We track the origins of the bothy bag (usual UK word) and Zdarsky sack (usual USA word) and also find some interesting cross relationships between bivi tent designs of the late 1890s, by Alfred Mummery, Zdarsky, (post WW2), Frank Smythe and Robert Burns (A Manchester UK gear manufacturer) who worked together in the 1930s.. There is glancing reference to the Griff Pugh recommended polythene survival bag of the 1970s and the bivi bag which has come to mean an envelope covering a single person with or without sleeping bag. This piece of gear is something which didn’t become effective until breathable membranes/Gore-tex™ arrived in the late 70s, early 80s. This information will further evolve in our KDSW part 3, in the chapter ‘Layering for bivouacking’.
All these mountaineers were looking for similar levels of protection, flexibility and lightness, although the name varied from tent to bivouac according to the level of comfort provided.
(All these innovations were LEAD USER INNOVATION. These are products created by users initially to improve their own performance and/or comfort rather than for commercial purposes, although commercialisation often occurred later. Good examples are: climbing nuts and camming devices, curved ice axe picks, mountain bikes, the windsurf, the snowboard, and any factory owners’ machines customised for better performance. It has been estimated that approx 75% of all outdoor sports products were originally the fruit of lead user innovators. )
Link to a commercial range of bothy bags from 2-10 persons and larger MR (Mountain Rescue) versions for pulling around the rescue stretcher to give shelter for first aid to be supplied.
Albert Frederick Mummery was a very prominent British alpinist in the late 19th century. He disappeared on Nanga Parbat in Aug 1895, on the first attempt by any mountaineer on an 8,000m summit.
Looking at the innovative Mummery tent of the 1890s (which followed the Whymper tent of the 1870s), we can see the beginnings of a common concept, in that the users could sit inside and pull the fabric underneath them. This wasn’t possible with the Whymper tent of course because it included the first example of a sewn in waterproof groundsheet.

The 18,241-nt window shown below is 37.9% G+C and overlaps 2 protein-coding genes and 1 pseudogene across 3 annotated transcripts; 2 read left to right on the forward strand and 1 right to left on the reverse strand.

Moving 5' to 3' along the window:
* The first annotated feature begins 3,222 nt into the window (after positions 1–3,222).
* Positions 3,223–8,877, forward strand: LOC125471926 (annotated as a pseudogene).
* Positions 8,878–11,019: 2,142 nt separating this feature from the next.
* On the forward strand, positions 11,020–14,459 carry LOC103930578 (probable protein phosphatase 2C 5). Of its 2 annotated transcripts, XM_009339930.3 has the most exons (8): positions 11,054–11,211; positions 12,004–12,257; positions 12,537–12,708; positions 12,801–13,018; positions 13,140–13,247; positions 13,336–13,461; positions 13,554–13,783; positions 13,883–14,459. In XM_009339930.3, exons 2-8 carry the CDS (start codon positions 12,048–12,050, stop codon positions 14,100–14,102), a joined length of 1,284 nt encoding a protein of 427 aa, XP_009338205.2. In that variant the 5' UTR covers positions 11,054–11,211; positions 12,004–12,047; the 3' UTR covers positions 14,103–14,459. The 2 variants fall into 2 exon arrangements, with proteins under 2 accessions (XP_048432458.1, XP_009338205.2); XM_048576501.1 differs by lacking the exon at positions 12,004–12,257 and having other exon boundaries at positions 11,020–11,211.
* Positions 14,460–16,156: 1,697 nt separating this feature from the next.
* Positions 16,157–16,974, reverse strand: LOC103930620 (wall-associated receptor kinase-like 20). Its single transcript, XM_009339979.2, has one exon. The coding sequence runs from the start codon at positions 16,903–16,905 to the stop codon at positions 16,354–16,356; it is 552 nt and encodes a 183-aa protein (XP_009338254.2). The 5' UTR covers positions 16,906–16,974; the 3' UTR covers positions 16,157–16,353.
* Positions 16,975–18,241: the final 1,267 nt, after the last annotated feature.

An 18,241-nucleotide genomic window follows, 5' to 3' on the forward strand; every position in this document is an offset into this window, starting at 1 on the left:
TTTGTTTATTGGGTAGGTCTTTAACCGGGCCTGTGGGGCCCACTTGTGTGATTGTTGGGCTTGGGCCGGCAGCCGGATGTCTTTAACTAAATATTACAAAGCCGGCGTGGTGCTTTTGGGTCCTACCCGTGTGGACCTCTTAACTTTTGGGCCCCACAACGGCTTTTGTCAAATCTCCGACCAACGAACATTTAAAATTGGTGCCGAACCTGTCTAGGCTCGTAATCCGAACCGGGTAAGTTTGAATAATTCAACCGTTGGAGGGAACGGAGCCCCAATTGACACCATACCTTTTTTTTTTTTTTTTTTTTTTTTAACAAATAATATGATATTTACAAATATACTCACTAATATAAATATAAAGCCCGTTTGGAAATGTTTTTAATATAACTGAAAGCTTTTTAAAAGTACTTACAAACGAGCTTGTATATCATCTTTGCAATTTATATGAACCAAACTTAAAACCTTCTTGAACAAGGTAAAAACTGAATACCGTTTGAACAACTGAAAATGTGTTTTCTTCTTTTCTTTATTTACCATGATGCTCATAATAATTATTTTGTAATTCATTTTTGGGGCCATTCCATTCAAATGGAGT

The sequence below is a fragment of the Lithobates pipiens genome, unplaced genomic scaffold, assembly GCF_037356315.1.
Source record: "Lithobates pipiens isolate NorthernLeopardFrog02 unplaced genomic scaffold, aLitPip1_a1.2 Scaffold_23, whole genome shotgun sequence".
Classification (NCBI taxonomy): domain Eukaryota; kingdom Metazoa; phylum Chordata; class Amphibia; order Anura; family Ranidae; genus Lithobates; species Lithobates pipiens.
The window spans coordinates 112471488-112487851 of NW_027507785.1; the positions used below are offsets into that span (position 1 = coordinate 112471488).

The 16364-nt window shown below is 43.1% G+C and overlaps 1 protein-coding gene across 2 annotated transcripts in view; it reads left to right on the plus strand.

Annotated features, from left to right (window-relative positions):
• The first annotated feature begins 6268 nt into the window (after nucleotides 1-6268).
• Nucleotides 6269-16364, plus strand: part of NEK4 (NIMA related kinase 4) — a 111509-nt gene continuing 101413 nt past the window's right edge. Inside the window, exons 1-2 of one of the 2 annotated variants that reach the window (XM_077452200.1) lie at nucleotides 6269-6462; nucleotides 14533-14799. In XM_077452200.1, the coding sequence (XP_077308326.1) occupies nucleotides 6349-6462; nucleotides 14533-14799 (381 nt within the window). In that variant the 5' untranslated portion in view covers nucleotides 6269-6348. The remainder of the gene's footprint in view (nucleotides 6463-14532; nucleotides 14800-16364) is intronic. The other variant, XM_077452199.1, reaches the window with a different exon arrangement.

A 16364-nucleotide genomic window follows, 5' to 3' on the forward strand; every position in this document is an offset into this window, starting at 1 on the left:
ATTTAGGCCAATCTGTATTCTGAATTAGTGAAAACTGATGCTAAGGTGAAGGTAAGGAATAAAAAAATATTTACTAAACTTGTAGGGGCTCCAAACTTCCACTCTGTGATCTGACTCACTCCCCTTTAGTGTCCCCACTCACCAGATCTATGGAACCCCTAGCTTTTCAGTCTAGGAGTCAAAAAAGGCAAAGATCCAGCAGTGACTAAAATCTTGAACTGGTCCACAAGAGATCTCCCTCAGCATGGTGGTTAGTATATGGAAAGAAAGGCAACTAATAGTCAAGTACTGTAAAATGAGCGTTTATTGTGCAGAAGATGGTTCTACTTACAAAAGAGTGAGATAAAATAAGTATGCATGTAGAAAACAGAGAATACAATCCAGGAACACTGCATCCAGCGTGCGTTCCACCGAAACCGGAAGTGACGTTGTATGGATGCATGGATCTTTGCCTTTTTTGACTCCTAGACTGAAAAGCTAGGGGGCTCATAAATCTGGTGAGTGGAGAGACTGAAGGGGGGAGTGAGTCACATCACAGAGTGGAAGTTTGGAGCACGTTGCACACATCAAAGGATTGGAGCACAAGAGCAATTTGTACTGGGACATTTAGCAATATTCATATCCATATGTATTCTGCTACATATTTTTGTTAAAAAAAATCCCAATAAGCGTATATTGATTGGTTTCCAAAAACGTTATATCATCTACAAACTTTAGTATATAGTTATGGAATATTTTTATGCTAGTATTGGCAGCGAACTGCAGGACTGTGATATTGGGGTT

This could serve three purposes: decreasing the size for stability, reducing wind/fabric flap noise, and providing something to sit on. Ice axes could also be used as tent poles. This tent was produced commercially by Benjamin Edgington until as late as the 1950s. (Edgingtons were a UK plc and eventually the subject of a reverse takeover by Blacks, becoming Black and Edgington plc for a few years before further mergers. Blacks’ 160 year history is included on our website.
This dates from the 1920s. Little is known of his original bag design but it’s referred to over a long period. There are many interpretations found on line, but the original appears to have been essentially a tube of fabric and not found to be practical. The interpretation of the original concept is shown here.
Mathias Zdarsky name lives on, probably because of his fame and huge influence on alpine skiing. Arnold Lunn (a UK ski activist before and after the Second World War ) referred to him as the father of alpine skiing because of the prodigious amount of training he did for the army during First World War and his book publications on ski technique.For background of Zdarsky’s ski influence see Mathias Zdarsky the Father of Alpine Skiing. See below notes on development of Zdarksy sacks in USA.
Frank Smythe was a prominent British alpinist in the 1930s. Here is some additional information on how he developed his gear in conjunction with Robert Burns, a clothing, tent and pack manufacturer based in Manchester, UK. his products are associated with wild land access movement of the 1930s, using the words, “The man who made sleeping out safe for democracy”.
Extract from : Parsons and Rose, Invisible on Everest, Innovation and the Gear Makers (2003) pp 198-99
“Burns showed that the ideas behind Smythe’s sleeping bag came directly from bivouacking on the Brenva face of Mont Blanc which made him think a lot about how to adapt and improve existing designs. He had ‘…a Zdarsky tent which was merely a large bag made from a sort of rubberised cambric, he tried this out on one occasion. The method of using it is to pull it over the head and sit inside supporting it with the body. One would no doubt coil the rope or line and sit on that, and endeavour to hold the tent off the body with the ice axe. However, it is impossible to keep it from touching all round and where ever it does touch the cold strikes through. Another disadvantage is that, being air proof it is necessary to lift it at frequent intervals to get air to breathe. Finding its utility in its original form so very small he converted it into a cover for an ordinary down sleeping bag, and with this outfit he bivouacked under the Red Sentinel, when he made his wonderful ascent of the Brenva face of Mont Blanc. He spent a fairly comfortable night, although the bag was too tight and condensation formed inside the outer cover.’.
Extract from Parsons and Rose, Invisible on Everest, Innovation and the Gear Makers (2003) pp. 200-2